Now with Alloa, Winters also emphasised how Iceland’s revived set-up has facilitated a surge in talent that betrays their modest size.
“Comparing what we have with their facilities really puts us to shame to be honest. Every club or second club has what we have at Toryglen, giving the youngsters the best possible start to their careers.
“I suppose you have to have those sort of indoor facilities in Iceland because of the seasonal weather but it still helps with the number of youngsters playing the game and produces more and better players for the country. I think in Scotland we’re only just starting to see how a big facility like Toryglen doesn’t just benefit the big teams that train there, but also the youngsters and the kids who just want to play the sport.
“We desperately need to have more facilities like Toryglen all over Scotland, because I’ve seen first hand that, for whatever reason, they get more kids wanting to play football. That one facility is working well for us, which is progression, but that needs to be rolled out across the country.”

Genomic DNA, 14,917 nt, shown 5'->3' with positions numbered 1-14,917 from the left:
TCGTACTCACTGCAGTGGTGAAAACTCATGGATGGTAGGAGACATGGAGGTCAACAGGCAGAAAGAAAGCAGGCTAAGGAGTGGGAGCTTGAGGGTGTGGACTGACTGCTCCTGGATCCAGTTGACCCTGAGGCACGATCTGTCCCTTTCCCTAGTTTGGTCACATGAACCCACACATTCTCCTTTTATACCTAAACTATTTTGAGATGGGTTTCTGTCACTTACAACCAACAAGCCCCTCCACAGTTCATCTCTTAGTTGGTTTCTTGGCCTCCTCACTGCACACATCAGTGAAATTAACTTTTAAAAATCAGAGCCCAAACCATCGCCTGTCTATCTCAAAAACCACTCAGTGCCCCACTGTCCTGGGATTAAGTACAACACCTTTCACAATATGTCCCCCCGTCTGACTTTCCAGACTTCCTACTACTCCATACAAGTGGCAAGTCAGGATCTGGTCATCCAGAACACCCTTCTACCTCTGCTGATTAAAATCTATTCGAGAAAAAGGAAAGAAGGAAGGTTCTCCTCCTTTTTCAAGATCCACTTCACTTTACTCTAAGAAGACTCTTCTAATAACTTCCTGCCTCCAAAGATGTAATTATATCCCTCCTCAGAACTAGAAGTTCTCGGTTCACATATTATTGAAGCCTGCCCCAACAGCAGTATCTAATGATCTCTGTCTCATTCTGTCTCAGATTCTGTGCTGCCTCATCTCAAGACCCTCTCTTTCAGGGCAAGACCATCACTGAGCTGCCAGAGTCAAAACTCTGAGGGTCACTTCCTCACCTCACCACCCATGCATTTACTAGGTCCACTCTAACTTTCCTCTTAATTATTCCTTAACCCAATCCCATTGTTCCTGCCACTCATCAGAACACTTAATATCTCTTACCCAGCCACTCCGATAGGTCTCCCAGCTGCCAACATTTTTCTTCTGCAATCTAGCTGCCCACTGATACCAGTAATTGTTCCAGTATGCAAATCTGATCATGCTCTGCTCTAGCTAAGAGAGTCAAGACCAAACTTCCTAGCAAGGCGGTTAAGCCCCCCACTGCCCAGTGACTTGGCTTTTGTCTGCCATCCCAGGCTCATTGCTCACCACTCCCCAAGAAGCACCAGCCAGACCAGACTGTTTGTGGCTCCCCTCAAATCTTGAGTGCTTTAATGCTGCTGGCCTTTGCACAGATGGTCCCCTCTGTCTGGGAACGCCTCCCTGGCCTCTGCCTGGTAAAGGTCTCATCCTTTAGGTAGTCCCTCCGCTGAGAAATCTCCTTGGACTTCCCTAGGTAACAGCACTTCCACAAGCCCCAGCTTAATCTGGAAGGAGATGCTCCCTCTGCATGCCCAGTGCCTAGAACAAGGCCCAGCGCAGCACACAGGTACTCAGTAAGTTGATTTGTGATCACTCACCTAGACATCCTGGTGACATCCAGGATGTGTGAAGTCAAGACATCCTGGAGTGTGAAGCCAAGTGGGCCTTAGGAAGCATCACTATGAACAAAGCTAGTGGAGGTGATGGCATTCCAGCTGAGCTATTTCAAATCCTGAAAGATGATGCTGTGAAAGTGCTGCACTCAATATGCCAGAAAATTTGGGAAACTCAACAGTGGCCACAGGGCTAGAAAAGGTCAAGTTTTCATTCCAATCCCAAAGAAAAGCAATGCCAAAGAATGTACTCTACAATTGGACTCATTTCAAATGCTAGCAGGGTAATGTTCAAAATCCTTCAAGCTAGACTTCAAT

Having played for six seasons with Norwegian side, Brann, Winters is in a position to compare the practices being applied by Icelandic coaches in relation to the rest of Scandinavia.
“When I played in Norway, the mentality from back home was that we were slightly better than Norwegian football. But when you compare them (Norway) to Iceland now, and then us to Iceland, there’s not that much difference. There are things that Iceland are not just doing better than us, but better than their (Scandinavian) neighbours.
“I still think Scotland still produce better quality players on an individual basis, and our national team is still better than in Iceland, but when you see what they’re doing in Iceland, that might not stay the same for long.
“But it shows that if Iceland are building from the bottom up through youth then they will continue to get better and better while we stand still. We can no longer afford to do nothing.”
Scotland remains a breeding ground for coaches and managers, partly due to the world-renowned courses conducted by UEFA at the National Sports Centre in Largs.
However, retaining the centre’s graduates, which include Jose Mourinho and Andres Vilas-Boas, for Scottish football’s benefit has become difficult. Subsequently, Wotte has identified the quality of coaching in Scotland as an area in need of urgent improvement. Winters believes the Dutchman should learn from the way Iceland have overhauled their entire coaching structure.